How are Permanent Residency Visas Granted in Australia?

by The FindLaw Team

People wanting to gain permanent residency in Australia can do so through humanitarian grounds, as a skilled migrant, or part of a family unit. There are specific criteria that a person must fulfil before permanent residency is granted, and we here at FindLaw will give a general overview on how the process works. For the purposes of this piece, the focus will mainly be on gaining permanent residency via the family or skilled worker streams.

What are the general entry criteria for migration to Australia?

Applicants for permanent residency must undergo health and character tests as required in the Migration Act.

Health test: The main applicant, as well as a spouse or children must undergo a health check, even if they aren’t applying for a visa. The test may include an x-ray and HIV/AIDS tests, as well as any other test deemed necessary by the Medical Officer of the Commonwealth.  

The Medical Officer will make an assessment on whether the health requirement has been met, which is then relayed to Migration Regulations officers who decide if a visa is to be granted. If a health issue is found, officers may waive the health requirements if it is decided that there are no further health risks to the wider Australian community. However, the waiver cannot be exercised if the Medical Officer considers an applicant as a health risk.

A person who is found to have tuberculosis is automatically precluded from entering Australia because the disease is seen as too great of a health risk to the community. Other diseases discovered do not automatically prevent a person from migrating, but is instead assessed on an individual basis.

Character test: The character, like the health test, is primarily based on a public interest test. Applicants who have criminal records, known to associate with criminals, are considered a threat to national security, or seen to have the potential to engage in criminal conduct in Australia, may fail in their application for permanent residency.

Migration Regulations officers have wide discretionary powers to make a judgement on the character of an applicant, and whether or not a visa should be granted.

How are permanent residency visas granted for family members?

Family members can include a spouse (including same-sex partners), children, parents, and other family.

For a partner visa application to be successful, the applicant and their sponsor must:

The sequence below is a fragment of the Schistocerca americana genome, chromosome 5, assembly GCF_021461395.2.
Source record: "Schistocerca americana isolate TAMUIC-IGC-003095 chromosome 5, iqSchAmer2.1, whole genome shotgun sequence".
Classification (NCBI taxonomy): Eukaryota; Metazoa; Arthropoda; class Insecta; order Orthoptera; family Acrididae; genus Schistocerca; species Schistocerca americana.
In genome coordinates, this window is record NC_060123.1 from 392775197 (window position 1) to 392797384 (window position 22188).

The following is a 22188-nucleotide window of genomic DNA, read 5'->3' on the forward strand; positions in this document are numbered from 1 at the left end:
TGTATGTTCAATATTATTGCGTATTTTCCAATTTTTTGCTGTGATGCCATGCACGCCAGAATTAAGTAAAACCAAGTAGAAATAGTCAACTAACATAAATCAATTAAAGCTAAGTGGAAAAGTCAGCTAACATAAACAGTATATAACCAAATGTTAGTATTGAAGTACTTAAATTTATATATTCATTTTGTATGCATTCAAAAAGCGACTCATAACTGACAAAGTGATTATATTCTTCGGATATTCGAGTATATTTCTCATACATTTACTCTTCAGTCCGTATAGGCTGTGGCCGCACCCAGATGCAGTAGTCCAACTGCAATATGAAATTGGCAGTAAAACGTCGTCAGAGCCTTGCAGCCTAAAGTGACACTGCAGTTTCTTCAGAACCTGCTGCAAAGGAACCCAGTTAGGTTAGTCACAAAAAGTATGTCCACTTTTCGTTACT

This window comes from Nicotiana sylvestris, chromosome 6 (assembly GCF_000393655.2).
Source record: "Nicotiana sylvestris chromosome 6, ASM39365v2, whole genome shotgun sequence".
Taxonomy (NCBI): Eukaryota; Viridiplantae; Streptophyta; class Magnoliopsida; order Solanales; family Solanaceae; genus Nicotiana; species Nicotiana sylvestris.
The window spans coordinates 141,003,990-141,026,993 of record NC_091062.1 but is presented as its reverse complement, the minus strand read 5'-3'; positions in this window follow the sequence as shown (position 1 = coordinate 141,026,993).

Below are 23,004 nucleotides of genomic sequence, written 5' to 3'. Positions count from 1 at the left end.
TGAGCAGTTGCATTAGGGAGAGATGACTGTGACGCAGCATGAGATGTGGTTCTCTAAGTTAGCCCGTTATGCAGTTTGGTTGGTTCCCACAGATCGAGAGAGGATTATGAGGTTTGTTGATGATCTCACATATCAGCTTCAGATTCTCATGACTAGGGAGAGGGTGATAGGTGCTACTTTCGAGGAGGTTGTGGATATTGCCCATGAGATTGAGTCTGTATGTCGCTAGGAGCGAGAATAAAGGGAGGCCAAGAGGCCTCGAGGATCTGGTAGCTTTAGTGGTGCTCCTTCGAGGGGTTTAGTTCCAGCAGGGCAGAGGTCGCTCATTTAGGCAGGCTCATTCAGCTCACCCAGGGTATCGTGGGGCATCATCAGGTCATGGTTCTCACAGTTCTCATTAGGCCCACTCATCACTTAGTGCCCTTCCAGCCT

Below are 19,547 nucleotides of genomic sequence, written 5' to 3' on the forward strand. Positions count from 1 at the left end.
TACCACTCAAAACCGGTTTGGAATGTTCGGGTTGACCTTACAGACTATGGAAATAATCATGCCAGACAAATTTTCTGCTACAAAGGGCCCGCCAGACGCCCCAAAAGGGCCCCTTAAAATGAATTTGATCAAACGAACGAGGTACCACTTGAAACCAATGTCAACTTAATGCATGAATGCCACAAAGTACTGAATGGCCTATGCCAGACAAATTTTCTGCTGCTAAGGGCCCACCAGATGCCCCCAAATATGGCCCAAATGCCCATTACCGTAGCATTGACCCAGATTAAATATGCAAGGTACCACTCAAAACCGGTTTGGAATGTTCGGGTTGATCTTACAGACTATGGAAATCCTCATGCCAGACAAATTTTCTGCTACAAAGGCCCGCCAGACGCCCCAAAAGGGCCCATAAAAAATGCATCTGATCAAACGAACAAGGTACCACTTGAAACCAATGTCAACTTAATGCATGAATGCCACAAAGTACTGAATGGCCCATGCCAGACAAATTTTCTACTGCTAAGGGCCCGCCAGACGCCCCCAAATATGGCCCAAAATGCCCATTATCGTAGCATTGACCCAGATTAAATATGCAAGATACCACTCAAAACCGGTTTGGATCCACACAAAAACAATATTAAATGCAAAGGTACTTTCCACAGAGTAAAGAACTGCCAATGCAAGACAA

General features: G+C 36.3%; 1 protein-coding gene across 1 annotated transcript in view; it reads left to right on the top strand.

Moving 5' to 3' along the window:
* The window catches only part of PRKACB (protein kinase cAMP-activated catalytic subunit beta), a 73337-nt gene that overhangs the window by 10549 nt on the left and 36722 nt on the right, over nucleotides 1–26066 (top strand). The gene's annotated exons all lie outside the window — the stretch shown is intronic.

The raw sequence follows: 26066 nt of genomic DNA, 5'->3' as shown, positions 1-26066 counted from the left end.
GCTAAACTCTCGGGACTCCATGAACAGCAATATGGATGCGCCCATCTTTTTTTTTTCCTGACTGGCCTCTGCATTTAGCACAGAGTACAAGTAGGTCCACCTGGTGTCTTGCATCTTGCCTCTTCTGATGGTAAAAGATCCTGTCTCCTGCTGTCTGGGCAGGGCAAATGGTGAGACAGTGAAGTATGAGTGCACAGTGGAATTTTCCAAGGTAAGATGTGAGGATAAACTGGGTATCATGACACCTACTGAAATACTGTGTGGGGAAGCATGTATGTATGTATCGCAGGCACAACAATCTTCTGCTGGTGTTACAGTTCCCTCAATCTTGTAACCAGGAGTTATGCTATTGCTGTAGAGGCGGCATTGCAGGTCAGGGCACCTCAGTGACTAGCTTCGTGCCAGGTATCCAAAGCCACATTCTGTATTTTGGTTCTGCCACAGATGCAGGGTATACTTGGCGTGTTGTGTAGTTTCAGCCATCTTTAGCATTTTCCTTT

• be in a legitimate and committed relationship
• be of legal, marriageable age in Australian law
• have been legally married in Australia or their country of origin
• in a de facto relationship, demonstrate that they have been living together in a genuine relationship for at least 12 months before lodging the visa application.

The application is a two stage process in which an initial provisional two year visa is granted, which then turns into a permanent residency. The provisional two year visa can be waived if a couple have been in a relationship for more than five years, or the couple has a child.
A person who intends to sponsor a fiancé, a nine month Prospective Marriage visa will be granted, with an expectation that a marriage will take place, after which, an application for a partner visa can be made.

In the case of Prospective Marriage visas, a sponsor may also be required to obtain an Assurance of Support (AoS) form demonstrating that they’re able to financially support their partner, and not rely on the welfare system. An AoS undertaking requires that any benefits received will be paid back to the government. It should be noted that an AoS requirement is discretionary and not applied in all cases.

Visa applications relating to children can be granted in two ways: either as a dependent child under the age of 18, or if a child is over the age of 18, they must demonstrate that they are still dependent on the parent for financial support. Children over the age of 25, engaged or married, will not be granted a visa.

How are skilled migrants assessed?

Skilled workers can either be sponsored to work in Australia by an employer, or apply to independently migrate, in which a number of factors will be considered before a visa can be obtained.

For workers who are not sponsored, and outside of Australia, the general considerations that will be taken into account are whether or not Australia requires the skills and qualifications that an applicant possesses, is under the age of 45, and meets the minimum English standards. 

Applicants granted permanent residency as a skilled migrant are eligible to undertake vocational or university study, receive Medicare, sponsor others for permanent residency, and be eligible for Australian citizenship.

The information in this article is by no means exhaustive. If any reader needs assistance for immigration issues, please seek legal advice.


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